Growing better gracefully

Disrupt Aging serves as a battle cry in a new era of aging

click to enlarge Disrupt Aging: a Bold New Path to Living your Best Life at Any Age, by Jo Ann Jenkins with Boe Workman. Public Affairs: 2016, 237 pages.
Disrupt Aging: a Bold New Path to Living your Best Life at Any Age, by Jo Ann Jenkins with Boe Workman. Public Affairs: 2016, 237 pages.
Disrupt Aging: a Bold New Path to Living your Best Life at Any Age, by Jo Ann Jenkins with Boe Workman. Public Affairs: 2016, 237 pages.

“At 50, I began to know who I was. It was like waking up to myself.” –Maya Angelou

Disrupt Aging serves as both a declaration of middle-aged and senior vitality and an exhortation to do more. Jo Ann Jenkins, the new (and first female) CEO of AARP, asserts that seniors are more active and ubiquitous than ever before, and it is time to start taking them seriously. At the same time, she laments that many are passive and ill-prepared for their next chapter in life. To that end, she has an ambitious to-do list for those who have reached their 50th birthday, whether recently or not. It’s empowering.

Topping her agenda is changing our mindset about aging. Americans’ life expectancy in 1900 was 47. Today it is 78.  Why should we then have the same concept of aging as people did in generations past? If many of us will be living into our 80s and 90s, we must, she argues, take the wheel and make the adjustments and plans we need to in order to thrive and not decline. Steer with precision, if you will, rather than finding the off-ramp. Don’t define yourself by degrees of what you used to be, but embrace who you are and what you need now. Don’t try to stay forever young, give yourself more credit than that. Your experience matters. Stay vital and own your age. This sense of honest empowerment will help you to fight for the things you need to live well. And if you’re not sure what those things are, Jenkins has some ideas.

First, design your life. Developmental psychologist Eric Erikson defined each period of life by a series of conflicts that must be resolved. At age 65 and beyond, we struggle with ego integrity vs. despair. This comes to mind as Jenkins asserts the necessity of finding and defining your reason for living. Thomas Jefferson wasn’t talking about blissful afternoons in a hammock when he declared our right to the pursuit of happiness, she says. He meant contributing to the greater good by participating fully in your community. Finding meaning and purpose as we age is vital – embrace transitions and bring all of your life experience with you. Though age was once viewed as the ‘residue of youth,’ now it is a new frontier.

Jenkins also urges readers to take charge of their health, noting that 60 percent of health quality is due to day-to-day decisions; the other 40 percent is made up of genetics (20 percent) and medical care we receive (20 percent).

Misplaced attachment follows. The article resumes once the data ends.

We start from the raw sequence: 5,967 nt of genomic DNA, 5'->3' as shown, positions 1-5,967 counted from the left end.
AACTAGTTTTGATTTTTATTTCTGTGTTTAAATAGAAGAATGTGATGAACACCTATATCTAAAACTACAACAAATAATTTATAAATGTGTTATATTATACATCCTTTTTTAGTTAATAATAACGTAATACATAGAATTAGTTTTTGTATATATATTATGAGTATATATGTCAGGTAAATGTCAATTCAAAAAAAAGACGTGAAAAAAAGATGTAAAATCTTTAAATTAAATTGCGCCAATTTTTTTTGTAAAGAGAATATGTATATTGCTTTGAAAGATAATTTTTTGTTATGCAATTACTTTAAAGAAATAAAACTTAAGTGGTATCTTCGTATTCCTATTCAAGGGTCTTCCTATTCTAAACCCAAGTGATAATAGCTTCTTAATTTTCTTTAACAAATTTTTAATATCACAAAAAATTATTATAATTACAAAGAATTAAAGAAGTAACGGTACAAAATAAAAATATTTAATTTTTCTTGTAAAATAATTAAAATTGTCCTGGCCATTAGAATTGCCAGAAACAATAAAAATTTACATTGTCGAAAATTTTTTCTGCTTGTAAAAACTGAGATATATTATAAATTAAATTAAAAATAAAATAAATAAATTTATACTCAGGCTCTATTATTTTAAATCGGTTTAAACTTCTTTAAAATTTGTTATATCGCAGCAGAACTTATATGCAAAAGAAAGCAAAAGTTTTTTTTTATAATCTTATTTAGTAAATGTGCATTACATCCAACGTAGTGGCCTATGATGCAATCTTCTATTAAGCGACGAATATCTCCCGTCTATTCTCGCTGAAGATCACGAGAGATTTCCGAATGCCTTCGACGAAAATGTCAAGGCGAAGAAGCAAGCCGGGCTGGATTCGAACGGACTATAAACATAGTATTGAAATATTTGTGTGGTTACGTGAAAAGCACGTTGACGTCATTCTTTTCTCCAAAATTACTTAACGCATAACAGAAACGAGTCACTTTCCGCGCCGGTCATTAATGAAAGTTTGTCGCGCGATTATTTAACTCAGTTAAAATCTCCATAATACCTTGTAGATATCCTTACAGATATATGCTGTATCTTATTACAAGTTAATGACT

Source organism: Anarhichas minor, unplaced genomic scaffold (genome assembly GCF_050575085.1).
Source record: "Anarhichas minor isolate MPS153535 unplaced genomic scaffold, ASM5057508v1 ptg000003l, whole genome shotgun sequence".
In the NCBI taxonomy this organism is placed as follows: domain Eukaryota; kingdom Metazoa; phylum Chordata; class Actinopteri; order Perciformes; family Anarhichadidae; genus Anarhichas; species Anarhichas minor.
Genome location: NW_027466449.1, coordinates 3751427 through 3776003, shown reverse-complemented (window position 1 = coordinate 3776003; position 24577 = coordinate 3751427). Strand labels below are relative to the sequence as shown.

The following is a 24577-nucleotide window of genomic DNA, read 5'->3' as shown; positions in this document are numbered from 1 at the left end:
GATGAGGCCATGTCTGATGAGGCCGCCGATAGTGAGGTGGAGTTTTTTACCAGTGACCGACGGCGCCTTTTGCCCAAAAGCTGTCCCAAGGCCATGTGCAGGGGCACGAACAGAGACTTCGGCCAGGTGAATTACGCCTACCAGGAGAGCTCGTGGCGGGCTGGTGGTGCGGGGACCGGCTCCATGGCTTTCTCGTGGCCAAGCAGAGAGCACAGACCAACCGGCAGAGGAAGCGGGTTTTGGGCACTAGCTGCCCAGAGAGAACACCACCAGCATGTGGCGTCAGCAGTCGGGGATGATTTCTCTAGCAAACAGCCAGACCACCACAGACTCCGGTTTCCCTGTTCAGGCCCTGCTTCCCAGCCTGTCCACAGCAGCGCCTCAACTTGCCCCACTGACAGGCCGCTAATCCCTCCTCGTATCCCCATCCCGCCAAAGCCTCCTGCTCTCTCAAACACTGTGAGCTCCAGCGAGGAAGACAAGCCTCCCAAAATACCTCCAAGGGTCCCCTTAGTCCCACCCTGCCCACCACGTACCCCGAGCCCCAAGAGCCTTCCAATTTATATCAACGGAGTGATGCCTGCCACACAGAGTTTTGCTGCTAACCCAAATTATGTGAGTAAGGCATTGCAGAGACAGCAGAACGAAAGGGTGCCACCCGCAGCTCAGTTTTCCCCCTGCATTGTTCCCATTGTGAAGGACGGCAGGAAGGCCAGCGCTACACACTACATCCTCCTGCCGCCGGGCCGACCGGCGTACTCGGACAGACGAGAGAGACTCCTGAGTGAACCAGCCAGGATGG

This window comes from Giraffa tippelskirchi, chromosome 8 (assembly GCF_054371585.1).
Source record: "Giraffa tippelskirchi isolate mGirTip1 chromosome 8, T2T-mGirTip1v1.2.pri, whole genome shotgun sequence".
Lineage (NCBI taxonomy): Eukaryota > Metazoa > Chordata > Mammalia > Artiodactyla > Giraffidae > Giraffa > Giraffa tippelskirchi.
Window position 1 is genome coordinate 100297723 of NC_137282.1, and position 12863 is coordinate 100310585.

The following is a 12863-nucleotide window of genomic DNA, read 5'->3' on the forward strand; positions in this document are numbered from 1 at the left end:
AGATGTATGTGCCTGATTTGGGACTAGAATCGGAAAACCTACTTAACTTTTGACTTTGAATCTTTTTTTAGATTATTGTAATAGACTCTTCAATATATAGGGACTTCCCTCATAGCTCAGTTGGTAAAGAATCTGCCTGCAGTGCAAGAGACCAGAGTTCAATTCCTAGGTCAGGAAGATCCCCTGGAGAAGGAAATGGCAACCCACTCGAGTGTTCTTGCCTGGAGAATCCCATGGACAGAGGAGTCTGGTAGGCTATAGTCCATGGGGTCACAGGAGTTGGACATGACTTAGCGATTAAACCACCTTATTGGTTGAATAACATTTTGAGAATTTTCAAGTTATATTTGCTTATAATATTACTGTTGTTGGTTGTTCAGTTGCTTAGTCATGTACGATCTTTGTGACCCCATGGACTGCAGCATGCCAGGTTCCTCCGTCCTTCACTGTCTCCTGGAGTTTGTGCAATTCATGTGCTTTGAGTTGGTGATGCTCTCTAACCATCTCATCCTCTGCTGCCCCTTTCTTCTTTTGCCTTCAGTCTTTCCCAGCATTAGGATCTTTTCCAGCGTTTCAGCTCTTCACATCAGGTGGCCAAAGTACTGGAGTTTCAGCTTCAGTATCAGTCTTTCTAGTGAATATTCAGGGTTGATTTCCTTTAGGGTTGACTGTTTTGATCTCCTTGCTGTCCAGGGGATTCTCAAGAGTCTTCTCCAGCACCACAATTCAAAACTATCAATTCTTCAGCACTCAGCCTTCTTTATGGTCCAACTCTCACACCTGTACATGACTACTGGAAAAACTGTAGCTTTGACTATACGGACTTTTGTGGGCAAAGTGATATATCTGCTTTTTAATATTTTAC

In 1978, Stanford professor Dr. James Fries came up with the “compression of morbidity” theory – the idea that we can delay the decline that comes with old age through preventive measures and lifestyle changes. Though our current health care system is focused on “sick care,” we can be proactive about our health by taking a holistic view, looking after our mental, emotional, economic, social and spiritual – as well as physical – well-being. She speaks to the need for a culture of preventive measures and rightly laments the fact that there is no money in prevention, but is optimistic that innovations in science and technology will allow the culture to change to one of wellness and vitality.

The awkward subject of senior residences is taken on in a new way, with Jenkins exhorting seniors to be proactive and creative about planning where they will live. She says seniors want “livable communities” with appropriate, affordable housing, supportive services, good transportation options and engaging social options. She cites innovative communities such as Hope Meadows in Rantoul, where a former Air Force base was transformed into a neighborhood where families with foster children could all live near and support each other. In the remainder of the large space, seniors get below-market-rate housing in exchange for volunteering in the community.

As far as the bugaboo of financing retirement, we need to change the conversation if we want to get serious about socking money away.  (When you finish the book, bookmark this chapter for the 20- and 30-somethings in your life.) Instead of setting aside money for the abstract idea of “retirement,” what if we get specific about the things that we’ve always wanted to do? She suggests picturing your unique future by asking yourself: A)Who will change my light bulbs? B)How will I get an ice cream cone? And 3) Who will I have lunch with? These mundane scenarios force you to get real about maintaining your own home, getting around and maintaining social connections – and the specificity may just motivate you to save. Interactive exercises at the end of the book are included to help readers get started with their own disruption of aging.

Jenkins is a staunch advocate for seniors, almost to a fault. One could argue that her sweeping generalizations about the capabilities, even superiority of seniors to other age groups (“we are better collaborators… than younger workers”) is a little reductive. At times her cheerleading for the great things that AARP does also feels like PR for the organization. But if you can suspend your skepticism when needed, Disrupt Aging offers many novel ideas for living your best life beyond retirement.

Contact Ann Farrar at

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